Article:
What human rights protection does Canada offer?

Human rights are an important part of Canadian law.

Canadian Charter of Rights and Freedoms

The Canadian Charter of Rights and Freedoms protects human rights in Canada.

The Charter is part of the Canadian constitution. This means the federal government cannot easily make changes to it. It is also stronger than any laws the provinces or territories create.

The Charter guarantees fundamental freedoms for everyone in Canadian society, such as:

  • Freedom of conscience and religion;
  • Freedom of thought, belief and expression, including freedom of the press and other media;
  • Freedom of peaceful assembly (e.g. protest); and
  • Freedom of association.

The government can restrict these freedoms under certain circumstances. For example, they might temporarily restrict freedom of assembly in a time of war.

The Charter also guarantees the equality of all persons before and under the law.

The Charter also states that it should always be interpreted in a way that helps preserve and enhance the multicultural heritage of Canadians.

Canadian Human Rights Act

The Canadian Human Rights Act prohibits discrimination based on a person's race, national or ethnic origin, colour, religion, age, sex, sexual orientation, marital status, family status, disability or a conviction for which a pardon has been granted.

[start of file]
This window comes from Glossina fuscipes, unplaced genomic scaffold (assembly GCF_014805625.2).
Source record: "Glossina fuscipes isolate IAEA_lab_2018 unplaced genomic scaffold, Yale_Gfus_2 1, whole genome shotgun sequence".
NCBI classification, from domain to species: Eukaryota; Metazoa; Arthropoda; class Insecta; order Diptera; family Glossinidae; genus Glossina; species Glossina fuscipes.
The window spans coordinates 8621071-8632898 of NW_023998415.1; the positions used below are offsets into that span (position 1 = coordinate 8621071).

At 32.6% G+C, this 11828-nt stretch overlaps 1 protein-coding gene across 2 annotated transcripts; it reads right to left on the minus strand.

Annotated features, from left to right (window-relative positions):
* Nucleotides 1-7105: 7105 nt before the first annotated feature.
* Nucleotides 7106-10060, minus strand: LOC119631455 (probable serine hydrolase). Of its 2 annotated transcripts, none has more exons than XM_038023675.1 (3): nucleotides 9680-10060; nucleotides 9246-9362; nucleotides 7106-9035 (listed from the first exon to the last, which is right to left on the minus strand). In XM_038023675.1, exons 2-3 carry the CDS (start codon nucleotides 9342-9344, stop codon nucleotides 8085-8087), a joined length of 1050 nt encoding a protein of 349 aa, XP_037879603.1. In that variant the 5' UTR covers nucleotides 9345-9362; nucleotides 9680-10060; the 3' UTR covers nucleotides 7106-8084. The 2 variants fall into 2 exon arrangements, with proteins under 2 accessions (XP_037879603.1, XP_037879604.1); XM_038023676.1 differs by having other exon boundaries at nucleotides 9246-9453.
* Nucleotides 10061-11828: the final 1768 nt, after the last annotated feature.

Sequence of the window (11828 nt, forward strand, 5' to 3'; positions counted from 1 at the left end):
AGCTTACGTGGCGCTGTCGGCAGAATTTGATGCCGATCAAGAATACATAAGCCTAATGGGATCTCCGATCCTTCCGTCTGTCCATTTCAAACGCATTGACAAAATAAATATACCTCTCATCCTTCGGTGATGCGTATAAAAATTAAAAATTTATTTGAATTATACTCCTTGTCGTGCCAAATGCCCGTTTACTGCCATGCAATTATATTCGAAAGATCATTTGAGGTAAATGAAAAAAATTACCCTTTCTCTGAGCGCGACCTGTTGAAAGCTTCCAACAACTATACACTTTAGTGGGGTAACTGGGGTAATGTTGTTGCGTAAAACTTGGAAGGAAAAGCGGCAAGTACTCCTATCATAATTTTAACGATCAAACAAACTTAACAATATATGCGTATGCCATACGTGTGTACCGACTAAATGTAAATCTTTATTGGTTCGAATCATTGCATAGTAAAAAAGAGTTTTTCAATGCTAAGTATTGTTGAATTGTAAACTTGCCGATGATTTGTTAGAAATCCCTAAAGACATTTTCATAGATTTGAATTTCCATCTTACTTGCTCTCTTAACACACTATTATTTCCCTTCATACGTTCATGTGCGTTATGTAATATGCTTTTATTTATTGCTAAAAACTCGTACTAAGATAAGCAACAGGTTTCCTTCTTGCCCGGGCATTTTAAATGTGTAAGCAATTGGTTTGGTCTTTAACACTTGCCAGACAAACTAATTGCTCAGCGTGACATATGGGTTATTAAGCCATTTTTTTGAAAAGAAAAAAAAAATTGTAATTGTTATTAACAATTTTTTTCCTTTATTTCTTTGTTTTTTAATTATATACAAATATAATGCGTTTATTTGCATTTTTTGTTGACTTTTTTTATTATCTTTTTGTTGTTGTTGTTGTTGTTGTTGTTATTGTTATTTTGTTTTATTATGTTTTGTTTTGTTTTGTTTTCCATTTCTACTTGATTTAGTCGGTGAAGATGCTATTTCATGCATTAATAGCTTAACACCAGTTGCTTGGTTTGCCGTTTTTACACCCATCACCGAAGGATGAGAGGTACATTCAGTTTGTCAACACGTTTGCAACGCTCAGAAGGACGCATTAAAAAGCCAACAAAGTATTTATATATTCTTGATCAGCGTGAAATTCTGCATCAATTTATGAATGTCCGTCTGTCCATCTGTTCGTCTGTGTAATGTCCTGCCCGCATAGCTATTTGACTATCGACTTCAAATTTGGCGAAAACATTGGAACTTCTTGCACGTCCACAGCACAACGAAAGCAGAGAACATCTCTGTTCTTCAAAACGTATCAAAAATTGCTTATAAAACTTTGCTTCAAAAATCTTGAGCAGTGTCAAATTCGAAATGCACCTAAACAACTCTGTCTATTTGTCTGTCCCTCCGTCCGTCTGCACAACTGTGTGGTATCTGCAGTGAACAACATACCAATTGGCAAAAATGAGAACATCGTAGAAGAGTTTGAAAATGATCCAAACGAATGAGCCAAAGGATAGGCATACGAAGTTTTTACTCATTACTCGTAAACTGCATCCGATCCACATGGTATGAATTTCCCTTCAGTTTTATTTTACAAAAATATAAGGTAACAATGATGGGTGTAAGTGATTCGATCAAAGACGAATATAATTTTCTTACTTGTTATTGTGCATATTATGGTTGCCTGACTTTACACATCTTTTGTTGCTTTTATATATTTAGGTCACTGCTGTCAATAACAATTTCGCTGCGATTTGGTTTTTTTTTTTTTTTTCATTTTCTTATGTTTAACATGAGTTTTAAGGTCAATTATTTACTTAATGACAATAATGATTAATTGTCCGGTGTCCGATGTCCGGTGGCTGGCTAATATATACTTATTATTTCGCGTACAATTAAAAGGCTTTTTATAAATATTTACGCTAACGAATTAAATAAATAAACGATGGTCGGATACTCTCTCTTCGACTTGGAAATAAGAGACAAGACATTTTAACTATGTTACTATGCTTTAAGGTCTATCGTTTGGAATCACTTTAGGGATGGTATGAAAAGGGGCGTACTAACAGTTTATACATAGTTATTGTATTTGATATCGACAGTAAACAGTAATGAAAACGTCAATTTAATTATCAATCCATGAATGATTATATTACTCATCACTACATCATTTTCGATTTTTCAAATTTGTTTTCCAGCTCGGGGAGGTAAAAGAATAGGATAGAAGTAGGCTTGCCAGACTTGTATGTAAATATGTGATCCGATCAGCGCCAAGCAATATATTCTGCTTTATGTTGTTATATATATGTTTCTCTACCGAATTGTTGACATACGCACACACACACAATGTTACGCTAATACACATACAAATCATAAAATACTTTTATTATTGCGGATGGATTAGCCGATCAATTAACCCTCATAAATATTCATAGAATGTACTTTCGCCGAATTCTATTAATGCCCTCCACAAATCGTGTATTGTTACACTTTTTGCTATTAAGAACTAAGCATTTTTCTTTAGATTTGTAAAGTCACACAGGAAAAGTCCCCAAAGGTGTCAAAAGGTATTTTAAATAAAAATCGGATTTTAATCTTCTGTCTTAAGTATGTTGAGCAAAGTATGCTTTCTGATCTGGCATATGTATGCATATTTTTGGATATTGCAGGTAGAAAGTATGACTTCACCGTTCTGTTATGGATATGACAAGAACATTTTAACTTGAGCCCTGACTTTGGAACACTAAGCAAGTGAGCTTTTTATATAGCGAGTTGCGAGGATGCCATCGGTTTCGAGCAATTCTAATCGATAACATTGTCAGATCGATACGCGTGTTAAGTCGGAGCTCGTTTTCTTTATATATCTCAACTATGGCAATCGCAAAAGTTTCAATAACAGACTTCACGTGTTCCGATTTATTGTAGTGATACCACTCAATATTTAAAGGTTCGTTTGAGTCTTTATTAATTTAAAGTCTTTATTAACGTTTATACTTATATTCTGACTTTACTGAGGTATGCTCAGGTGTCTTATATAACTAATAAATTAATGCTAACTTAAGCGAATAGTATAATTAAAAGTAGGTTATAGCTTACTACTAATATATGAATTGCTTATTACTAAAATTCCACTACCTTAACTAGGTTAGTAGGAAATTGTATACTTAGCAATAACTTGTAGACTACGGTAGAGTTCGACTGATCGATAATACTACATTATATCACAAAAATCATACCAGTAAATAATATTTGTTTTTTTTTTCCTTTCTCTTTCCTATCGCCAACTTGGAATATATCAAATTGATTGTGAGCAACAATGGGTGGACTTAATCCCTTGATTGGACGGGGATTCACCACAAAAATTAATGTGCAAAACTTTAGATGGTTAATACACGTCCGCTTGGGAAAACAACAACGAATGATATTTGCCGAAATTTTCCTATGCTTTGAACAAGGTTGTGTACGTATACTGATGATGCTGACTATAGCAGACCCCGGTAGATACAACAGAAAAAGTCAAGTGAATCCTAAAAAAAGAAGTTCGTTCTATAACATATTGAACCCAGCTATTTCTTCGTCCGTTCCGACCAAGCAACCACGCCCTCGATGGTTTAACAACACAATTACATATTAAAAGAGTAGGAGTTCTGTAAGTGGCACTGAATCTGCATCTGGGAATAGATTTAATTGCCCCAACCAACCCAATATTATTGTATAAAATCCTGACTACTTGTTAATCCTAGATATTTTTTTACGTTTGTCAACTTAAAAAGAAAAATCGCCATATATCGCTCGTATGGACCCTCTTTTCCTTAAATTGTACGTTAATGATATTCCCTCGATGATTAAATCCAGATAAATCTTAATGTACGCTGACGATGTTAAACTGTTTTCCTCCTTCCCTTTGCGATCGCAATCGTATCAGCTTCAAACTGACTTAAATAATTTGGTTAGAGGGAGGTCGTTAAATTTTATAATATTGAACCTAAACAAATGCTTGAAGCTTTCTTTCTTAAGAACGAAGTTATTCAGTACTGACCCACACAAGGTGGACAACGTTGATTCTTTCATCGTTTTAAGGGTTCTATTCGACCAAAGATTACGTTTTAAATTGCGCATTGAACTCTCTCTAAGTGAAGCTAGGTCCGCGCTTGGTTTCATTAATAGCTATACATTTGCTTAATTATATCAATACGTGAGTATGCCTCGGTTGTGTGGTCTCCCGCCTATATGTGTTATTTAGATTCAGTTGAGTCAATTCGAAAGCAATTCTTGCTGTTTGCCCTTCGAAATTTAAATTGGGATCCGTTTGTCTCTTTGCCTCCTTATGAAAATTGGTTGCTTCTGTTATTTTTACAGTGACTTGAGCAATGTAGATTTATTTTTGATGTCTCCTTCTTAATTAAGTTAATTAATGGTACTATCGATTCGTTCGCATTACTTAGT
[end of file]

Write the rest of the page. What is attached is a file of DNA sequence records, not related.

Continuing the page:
If you suffer discrimination based on any of these grounds from a federally-regulated employer, union or service provider, you can get assistance from the Canadian Human Rights Commission.

Canadian Human Rights Commission (CHRC)

The CHRC investigates complaints of discrimination against federally-regulated organizations.

If the CHRC believes that more investigation is needed, and a resolution between the parties cannot be made, it refers the case to the Canadian Human Rights Tribunal for a formal hearing.

Contact the CHRC to make a complaint or to get more information at 1-888-214-1090.

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Last updated: October 28, 2015 4000354